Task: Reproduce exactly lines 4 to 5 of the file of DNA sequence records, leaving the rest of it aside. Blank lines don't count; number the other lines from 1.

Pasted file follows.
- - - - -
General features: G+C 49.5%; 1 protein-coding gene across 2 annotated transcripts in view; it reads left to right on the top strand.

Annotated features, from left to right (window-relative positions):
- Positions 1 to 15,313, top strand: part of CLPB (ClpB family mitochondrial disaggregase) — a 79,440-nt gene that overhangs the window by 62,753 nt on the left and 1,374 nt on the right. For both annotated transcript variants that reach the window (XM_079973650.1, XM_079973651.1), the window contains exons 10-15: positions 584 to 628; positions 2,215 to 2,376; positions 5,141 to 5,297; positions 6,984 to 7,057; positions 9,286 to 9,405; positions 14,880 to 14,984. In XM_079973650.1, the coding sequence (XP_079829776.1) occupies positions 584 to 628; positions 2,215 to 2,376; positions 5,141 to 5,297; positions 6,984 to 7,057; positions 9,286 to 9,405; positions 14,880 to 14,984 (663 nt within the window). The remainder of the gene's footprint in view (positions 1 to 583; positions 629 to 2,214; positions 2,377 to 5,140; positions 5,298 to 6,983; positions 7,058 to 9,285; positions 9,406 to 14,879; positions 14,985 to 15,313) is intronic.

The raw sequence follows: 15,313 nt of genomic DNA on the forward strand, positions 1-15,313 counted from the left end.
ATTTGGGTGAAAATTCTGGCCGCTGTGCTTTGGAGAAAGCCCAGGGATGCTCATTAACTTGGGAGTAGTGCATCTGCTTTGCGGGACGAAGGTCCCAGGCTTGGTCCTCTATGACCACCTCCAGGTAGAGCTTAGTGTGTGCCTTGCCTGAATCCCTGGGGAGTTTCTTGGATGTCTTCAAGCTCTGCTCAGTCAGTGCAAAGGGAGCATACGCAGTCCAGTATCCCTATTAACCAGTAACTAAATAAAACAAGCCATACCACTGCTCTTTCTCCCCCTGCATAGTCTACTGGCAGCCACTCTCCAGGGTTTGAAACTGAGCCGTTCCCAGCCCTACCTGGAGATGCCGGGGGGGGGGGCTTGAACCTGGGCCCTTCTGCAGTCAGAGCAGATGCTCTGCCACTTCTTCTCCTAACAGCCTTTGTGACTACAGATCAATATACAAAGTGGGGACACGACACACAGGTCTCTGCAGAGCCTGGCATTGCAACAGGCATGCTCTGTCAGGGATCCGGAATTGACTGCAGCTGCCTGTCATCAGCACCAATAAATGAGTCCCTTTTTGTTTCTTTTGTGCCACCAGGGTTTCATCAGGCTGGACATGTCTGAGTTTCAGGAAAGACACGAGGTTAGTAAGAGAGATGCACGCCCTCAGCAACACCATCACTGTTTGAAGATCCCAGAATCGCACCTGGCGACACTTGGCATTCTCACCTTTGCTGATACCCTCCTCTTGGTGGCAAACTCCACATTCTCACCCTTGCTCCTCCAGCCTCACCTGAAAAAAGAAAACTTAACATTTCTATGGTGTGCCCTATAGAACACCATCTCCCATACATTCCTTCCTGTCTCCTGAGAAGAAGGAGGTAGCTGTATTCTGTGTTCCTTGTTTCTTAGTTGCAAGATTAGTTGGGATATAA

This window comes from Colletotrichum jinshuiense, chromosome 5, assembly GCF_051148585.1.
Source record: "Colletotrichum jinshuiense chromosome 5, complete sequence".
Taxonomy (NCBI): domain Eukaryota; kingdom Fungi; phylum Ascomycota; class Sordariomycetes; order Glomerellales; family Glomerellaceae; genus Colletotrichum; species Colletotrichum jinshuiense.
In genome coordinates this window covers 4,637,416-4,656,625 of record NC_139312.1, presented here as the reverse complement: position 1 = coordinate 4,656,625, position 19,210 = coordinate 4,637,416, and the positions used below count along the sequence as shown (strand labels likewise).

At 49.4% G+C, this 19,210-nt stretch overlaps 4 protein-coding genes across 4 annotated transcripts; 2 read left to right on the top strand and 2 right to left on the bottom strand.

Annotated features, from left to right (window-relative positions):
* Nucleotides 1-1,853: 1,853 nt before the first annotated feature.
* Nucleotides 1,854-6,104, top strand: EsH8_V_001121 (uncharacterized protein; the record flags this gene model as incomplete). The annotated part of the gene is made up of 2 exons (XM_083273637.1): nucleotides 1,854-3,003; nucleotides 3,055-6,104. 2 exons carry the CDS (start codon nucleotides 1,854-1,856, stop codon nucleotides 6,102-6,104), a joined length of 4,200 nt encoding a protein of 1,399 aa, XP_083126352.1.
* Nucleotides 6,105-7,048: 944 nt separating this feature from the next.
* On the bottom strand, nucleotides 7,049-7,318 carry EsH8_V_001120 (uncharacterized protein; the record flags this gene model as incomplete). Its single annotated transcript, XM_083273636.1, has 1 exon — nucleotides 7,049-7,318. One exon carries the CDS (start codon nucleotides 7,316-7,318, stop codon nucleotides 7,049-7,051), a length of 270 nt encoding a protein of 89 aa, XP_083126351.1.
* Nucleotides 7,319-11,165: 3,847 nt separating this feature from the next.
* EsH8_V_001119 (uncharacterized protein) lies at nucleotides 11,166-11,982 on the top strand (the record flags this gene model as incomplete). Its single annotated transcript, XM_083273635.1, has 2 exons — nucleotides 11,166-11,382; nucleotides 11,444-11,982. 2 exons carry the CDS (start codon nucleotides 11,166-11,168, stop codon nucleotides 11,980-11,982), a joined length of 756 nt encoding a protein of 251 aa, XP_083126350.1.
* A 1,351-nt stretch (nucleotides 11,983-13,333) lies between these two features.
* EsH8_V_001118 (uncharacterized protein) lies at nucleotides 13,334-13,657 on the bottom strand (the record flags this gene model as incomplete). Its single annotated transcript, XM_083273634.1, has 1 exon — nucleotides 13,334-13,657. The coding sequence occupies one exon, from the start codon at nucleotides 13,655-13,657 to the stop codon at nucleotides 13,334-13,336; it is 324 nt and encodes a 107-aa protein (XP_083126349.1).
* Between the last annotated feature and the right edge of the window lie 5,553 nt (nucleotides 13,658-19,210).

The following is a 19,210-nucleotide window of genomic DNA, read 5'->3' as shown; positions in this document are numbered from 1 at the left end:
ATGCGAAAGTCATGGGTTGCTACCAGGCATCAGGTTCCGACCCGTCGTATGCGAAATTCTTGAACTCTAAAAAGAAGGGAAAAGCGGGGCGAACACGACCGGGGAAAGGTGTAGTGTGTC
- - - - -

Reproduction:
The raw sequence follows: 15,313 nt of genomic DNA on the forward strand, positions 1-15,313 counted from the left end.
ATTTGGGTGAAAATTCTGGCCGCTGTGCTTTGGAGAAAGCCCAGGGATGCTCATTAACTTGGGAGTAGTGCATCTGCTTTGCGGGACGAAGGTCCCAGGCTTGGTCCTCTATGACCACCTCCAGGTAGAGCTTAGTGTGTGCCTTGCCTGAATCCCTGGGGAGTTTCTTGGATGTCTTCAAGCTCTGCTCAGTCAGTGCAAAGGGAGCATACGCAGTCCAGTATCCCTATTAACCAGTAACTAAATAAAACAAGCCATACCACTGCTCTTTCTCCCCCTGCATAGTCTACTGGCAGCCACTCTCCAGGGTTTGAAACTGAGCCGTTCCCAGCCCTACCTGGAGATGCCGGGGGGGGGGGCTTGAACCTGGGCCCTTCTGCAGTCAGAGCAGATGCTCTGCCACTTCTTCTCCTAACAGCCTTTGTGACTACAGATCAATATACAAAGTGGGGACACGACACACAGGTCTCTGCAGAGCCTGGCATTGCAACAGGCATGCTCTGTCAGGGATCCGGAATTGACTGCAGCTGCCTGTCATCAGCACCAATAAATGAGTCCCTTTTTGTTTCTTTTGTGCCACCAGGGTTTCATCAGGCTGGACATGTCTGAGTTTCAGGAAAGACACGAGGTTAGTAAGAGAGATGCACGCCCTCAGCAACACCATCACTGTTTGAAGATCCCAGAATCGCACCTGGCGACACTTGGCATTCTCACCTTTGCTGATACCCTCCTCTTGGTGGCAAACTCCACATTCTCACCCTTGCTCCTCCAGCCTCACCTGAAAAAAGAAAACTTAACATTTCTATGGTGTGCCCTATAGAACACCATCTCCCATACATTCCTTCCTGTCTCCTGAGAAGAAGGAGGTAGCTGTATTCTGTGTTCCTTGTTTCTTAGTTGCAAGATTAGTTGGGATATAA